Clay Figurines of Cavalrymen, Astana, Central Asia, 7th-10th Centuries|
Clay Horses with riders
Stein found in one of the Astana graves, an anteroom, next to the tomb.
He writes, “In the niche on the opposite side and in front of the tomb, there lay in confusion an assortment of figures of clay horses of smaller size,
with figures of riders either still adhering to them or alongside. Careful representation of the saddlery of the horses is of special interest.
It includes narrow high-peaked saddles placed on tiger-skin saddle-cloths and white Numdahs (embroidered special rug made in Kashmir and Xinjiang),
with straps flowing from the back of the saddles, just as they appear in sculptures and paintings of T’ang times.
Among other items of horse-millinery, notice may be taken of the elaborate decoration of the trappings with large tassels.
The figures of the riders are with one exception, those of men, dressed either in scale-armour and pointed helmet of mail or in tight-fitting coats with high-lobed caps,
and of the quasi-archaic dress of certain figures represented in scenes from Buddha’s life.
The faces, though perfunctorily modelled and painted, are of unmistakably Chinese type.”
Stein describes this Clay figure of man rider as, “Head and body moulded on pointed stick core, which passed below into hole in back of horse, fixing rider upright in saddle.
Legs moulded without core in convex curve, flat on inside, to grip sides of horse, but now broken from body.
Arms (so far as preserved) straight by side, but broken off above elbow. Dressed in tight-fitting vermilion coat reaching to knee and black top-boots edged with white.
Skirts of coat sprinkled with spot rosettes in brown. Hair short, black.
Cap close fitting, red at lower part in front, passing into narrow red band at back above lower edge of cap, which is of the high-lobed crown type, with red bow in front.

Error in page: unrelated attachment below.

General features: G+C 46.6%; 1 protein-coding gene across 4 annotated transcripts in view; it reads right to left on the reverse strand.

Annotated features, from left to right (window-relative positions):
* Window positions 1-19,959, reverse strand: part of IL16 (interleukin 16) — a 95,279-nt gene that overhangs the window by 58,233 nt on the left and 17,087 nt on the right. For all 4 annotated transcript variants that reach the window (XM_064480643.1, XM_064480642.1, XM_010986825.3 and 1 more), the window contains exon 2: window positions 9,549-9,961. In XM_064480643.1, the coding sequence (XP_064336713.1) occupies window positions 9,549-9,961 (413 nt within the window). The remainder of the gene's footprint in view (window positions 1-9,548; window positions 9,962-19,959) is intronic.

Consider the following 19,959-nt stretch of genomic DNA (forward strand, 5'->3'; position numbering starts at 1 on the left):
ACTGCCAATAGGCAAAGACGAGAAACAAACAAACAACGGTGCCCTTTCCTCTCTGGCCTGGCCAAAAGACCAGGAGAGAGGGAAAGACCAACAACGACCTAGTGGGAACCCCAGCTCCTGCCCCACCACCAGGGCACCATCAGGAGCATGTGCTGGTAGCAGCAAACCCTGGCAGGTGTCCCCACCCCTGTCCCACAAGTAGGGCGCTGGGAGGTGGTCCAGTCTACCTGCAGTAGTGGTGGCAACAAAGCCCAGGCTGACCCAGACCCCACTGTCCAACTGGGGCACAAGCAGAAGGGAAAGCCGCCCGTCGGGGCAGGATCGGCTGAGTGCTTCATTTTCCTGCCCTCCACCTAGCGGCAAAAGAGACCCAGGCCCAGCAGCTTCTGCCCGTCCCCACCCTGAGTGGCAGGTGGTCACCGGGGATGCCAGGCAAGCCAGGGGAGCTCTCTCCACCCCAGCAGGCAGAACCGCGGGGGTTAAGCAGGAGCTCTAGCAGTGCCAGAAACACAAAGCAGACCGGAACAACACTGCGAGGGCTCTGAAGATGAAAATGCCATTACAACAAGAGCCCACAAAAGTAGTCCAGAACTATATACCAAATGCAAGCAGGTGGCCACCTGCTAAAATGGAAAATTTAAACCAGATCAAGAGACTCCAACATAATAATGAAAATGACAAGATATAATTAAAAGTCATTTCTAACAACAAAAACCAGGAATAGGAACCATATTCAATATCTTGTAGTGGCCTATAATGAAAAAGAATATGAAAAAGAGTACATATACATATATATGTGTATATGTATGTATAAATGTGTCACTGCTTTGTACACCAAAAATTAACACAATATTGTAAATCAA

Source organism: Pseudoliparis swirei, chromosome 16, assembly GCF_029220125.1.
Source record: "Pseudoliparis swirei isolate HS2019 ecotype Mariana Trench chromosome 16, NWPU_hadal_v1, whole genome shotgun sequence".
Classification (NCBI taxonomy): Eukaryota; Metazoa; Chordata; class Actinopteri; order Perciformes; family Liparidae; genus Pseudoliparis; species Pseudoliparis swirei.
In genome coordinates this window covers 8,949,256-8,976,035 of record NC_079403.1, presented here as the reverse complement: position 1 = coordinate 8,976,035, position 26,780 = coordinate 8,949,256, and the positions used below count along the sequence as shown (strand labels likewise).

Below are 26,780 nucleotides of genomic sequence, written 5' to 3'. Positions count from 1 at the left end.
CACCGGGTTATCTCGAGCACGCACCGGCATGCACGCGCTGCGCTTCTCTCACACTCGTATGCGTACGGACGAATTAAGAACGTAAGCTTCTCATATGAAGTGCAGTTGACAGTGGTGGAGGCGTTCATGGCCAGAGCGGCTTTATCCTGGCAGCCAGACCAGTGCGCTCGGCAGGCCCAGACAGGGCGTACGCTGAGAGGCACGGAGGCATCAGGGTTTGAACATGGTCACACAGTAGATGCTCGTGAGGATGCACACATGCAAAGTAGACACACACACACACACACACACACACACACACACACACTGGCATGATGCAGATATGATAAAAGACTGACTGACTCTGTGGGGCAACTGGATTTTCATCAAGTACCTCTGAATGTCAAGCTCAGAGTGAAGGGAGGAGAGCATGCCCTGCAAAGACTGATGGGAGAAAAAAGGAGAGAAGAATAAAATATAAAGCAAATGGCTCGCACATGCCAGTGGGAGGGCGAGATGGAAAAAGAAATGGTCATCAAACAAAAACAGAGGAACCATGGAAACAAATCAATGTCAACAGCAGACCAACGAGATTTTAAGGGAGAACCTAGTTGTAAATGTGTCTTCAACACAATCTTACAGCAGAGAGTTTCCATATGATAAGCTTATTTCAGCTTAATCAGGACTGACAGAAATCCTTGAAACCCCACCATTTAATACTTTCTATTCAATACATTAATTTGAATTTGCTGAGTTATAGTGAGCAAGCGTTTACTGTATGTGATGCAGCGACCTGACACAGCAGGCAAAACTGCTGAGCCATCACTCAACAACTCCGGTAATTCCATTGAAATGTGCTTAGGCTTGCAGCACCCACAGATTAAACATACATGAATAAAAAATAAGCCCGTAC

Lobe is cleft in front. Face painted pink, with black for eyes, eyebrows, moustache, and small beard ; crimson on lips.
Features rather perfunctory. Head broken from body, and general condition somewhat worn. Height 10¼".
Clay horse, painted white and in good condition. Left foreleg extant but broken off. Head turned to Left.
Tiger-skin Numdah (embroidered special rug made in Kashmir and Xinjiang), and green saddle with five hanging straps indicated on near side and four on off side.
Black headstall and trappings with orange tassels ; orange and black mane ; black hooves. Mark of clay tail, broken off. Height 10".”
Stein’s detailed description follows as “Clay Figure of man rider, arms lost from above elbow and legs broken from body.
Coat pale yellow ; boots or shoes black ; leggings from ankle to knee white with dot and circle decoration in black. Black stirrup-leather passing down front of legs,
and pale yellow stirrup. Vermilion bow and band round cap ; but vermilion band down to lower edge of cap at back. Fair condition. Height 10½".
Clay horse painted blue ; Near hind leg and tips of ears missing ; otherwise in good condition.
T’ang type, broad chested with slim legs, full body, large rounded hind quarters, thick arched rather short neck, and small head.
Latter turned slightly to right. Fetlocks painted white, and hooves pale blue ; triangular white patch on forehead ; hogged mane and forelock painted black ; tail missing.
Tiger-skin saddle-cloth in vermilion and black over white Numdah (embroidered special rug made in Kashmir and Xinjiang) ;
black saddle with high pointed front and somewhat lower rounded back. Saddle unpainted where covered by person of rider, and with hole in middle for insertion of stick core.
On both sides of saddle-cloth and issuing from back of saddle five black lines representing flowing straps.
Headstall and single rein (which is attached to throat-lash) painted in black.
No girth shown, but narrow black breast-band and crupper painted in black and decorated with groups of three white spots from which hang vermilion tassels.
Four sticks, forming core of legs, project 1" below hooves for fixing horse in ground. Height to crown of head 10¼".”
Source: Gems from the National Museum: Sir Aurel Stein collection
Referenced as Figure 26 in David Nicolle, "An introduction to arms and warfare in classical Islam", in: Islamic Arms and Armour, ed. Robert Elgood, London 1979
Fig. 26. Clay figure of rider from Astāna cemetry, eastern Turkestan.
According to the Byzantine Emperor Leo VI the nomad Turks were equipped with cuirass, sword lance and bow, the horses of their leaders wearing iron or leather armour (figs. 26-27).
Referenced as figure 451 in The military technology of classical Islam by D Nicolle
451. Clay statuette from Astāna, 7th-8th centuries AD, east Turkistānī, British Museum (Stein S).